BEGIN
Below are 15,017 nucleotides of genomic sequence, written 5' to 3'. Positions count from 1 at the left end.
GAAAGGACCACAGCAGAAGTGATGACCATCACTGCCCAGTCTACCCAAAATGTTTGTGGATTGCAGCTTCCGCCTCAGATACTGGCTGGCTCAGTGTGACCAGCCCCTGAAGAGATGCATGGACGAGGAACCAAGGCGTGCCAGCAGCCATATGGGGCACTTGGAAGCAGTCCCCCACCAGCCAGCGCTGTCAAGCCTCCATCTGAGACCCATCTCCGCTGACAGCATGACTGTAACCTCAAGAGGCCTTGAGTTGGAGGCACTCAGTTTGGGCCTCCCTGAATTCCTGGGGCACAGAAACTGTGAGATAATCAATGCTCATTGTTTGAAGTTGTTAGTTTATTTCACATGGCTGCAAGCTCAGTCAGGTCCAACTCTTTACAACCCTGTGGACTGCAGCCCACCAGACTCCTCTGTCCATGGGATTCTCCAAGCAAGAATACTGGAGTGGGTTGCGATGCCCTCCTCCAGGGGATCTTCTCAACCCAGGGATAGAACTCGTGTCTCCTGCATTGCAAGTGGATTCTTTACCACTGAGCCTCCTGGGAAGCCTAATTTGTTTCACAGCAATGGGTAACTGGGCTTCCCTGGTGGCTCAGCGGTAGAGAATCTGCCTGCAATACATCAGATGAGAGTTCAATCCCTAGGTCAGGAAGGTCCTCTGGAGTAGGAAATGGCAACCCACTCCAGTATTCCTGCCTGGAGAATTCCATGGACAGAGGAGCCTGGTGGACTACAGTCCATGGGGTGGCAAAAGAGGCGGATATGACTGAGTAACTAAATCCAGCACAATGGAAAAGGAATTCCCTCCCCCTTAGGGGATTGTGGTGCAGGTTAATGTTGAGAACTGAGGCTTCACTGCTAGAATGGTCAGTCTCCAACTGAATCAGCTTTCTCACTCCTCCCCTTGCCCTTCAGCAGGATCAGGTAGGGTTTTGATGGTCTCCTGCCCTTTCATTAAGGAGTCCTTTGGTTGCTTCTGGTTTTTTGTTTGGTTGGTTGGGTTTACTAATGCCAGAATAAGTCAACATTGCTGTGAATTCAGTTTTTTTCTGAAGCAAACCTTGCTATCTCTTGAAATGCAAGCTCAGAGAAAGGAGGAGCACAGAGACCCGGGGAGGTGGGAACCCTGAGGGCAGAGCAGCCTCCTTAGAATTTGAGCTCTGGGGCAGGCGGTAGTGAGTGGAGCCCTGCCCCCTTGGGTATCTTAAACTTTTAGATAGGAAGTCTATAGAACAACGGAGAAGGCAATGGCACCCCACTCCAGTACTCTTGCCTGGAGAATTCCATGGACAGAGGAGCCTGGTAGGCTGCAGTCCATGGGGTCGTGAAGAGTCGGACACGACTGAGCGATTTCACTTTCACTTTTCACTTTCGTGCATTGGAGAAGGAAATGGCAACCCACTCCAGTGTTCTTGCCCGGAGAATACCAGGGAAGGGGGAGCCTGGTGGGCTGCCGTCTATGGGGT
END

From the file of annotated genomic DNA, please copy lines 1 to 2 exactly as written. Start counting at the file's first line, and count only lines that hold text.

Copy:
Below are 15,017 nucleotides of genomic sequence, written 5' to 3'. Positions count from 1 at the left end.
GAAAGGACCACAGCAGAAGTGATGACCATCACTGCCCAGTCTACCCAAAATGTTTGTGGATTGCAGCTTCCGCCTCAGATACTGGCTGGCTCAGTGTGACCAGCCCCTGAAGAGATGCATGGACGAGGAACCAAGGCGTGCCAGCAGCCATATGGGGCACTTGGAAGCAGTCCCCCACCAGCCAGCGCTGTCAAGCCTCCATCTGAGACCCATCTCCGCTGACAGCATGACTGTAACCTCAAGAGGCCTTGAGTTGGAGGCACTCAGTTTGGGCCTCCCTGAATTCCTGGGGCACAGAAACTGTGAGATAATCAATGCTCATTGTTTGAAGTTGTTAGTTTATTTCACATGGCTGCAAGCTCAGTCAGGTCCAACTCTTTACAACCCTGTGGACTGCAGCCCACCAGACTCCTCTGTCCATGGGATTCTCCAAGCAAGAATACTGGAGTGGGTTGCGATGCCCTCCTCCAGGGGATCTTCTCAACCCAGGGATAGAACTCGTGTCTCCTGCATTGCAAGTGGATTCTTTACCACTGAGCCTCCTGGGAAGCCTAATTTGTTTCACAGCAATGGGTAACTGGGCTTCCCTGGTGGCTCAGCGGTAGAGAATCTGCCTGCAATACATCAGATGAGAGTTCAATCCCTAGGTCAGGAAGGTCCTCTGGAGTAGGAAATGGCAACCCACTCCAGTATTCCTGCCTGGAGAATTCCATGGACAGAGGAGCCTGGTGGACTACAGTCCATGGGGTGGCAAAAGAGGCGGATATGACTGAGTAACTAAATCCAGCACAATGGAAAAGGAATTCCCTCCCCCTTAGGGGATTGTGGTGCAGGTTAATGTTGAGAACTGAGGCTTCACTGCTAGAATGGTCAGTCTCCAACTGAATCAGCTTTCTCACTCCTCCCCTTGCCCTTCAGCAGGATCAGGTAGGGTTTTGATGGTCTCCTGCCCTTTCATTAAGGAGTCCTTTGGTTGCTTCTGGTTTTTTGTTTGGTTGGTTGGGTTTACTAATGCCAGAATAAGTCAACATTGCTGTGAATTCAGTTTTTTTCTGAAGCAAACCTTGCTATCTCTTGAAATGCAAGCTCAGAGAAAGGAGGAGCACAGAGACCCGGGGAGGTGGGAACCCTGAGGGCAGAGCAGCCTCCTTAGAATTTGAGCTCTGGGGCAGGCGGTAGTGAGTGGAGCCCTGCCCCCTTGGGTATCTTAAACTTTTAGATAGGAAGTCTATAGAACAACGGAGAAGGCAATGGCACCCCACTCCAGTACTCTTGCCTGGAGAATTCCATGGACAGAGGAGCCTGGTAGGCTGCAGTCCATGGGGTCGTGAAGAGTCGGACACGACTGAGCGATTTCACTTTCACTTTTCACTTTCGTGCATTGGAGAAGGAAATGGCAACCCACTCCAGTGTTCTTGCCCGGAGAATACCAGGGAAGGGGGAGCCTGGTGGGCTGCCGTCTATGGGGT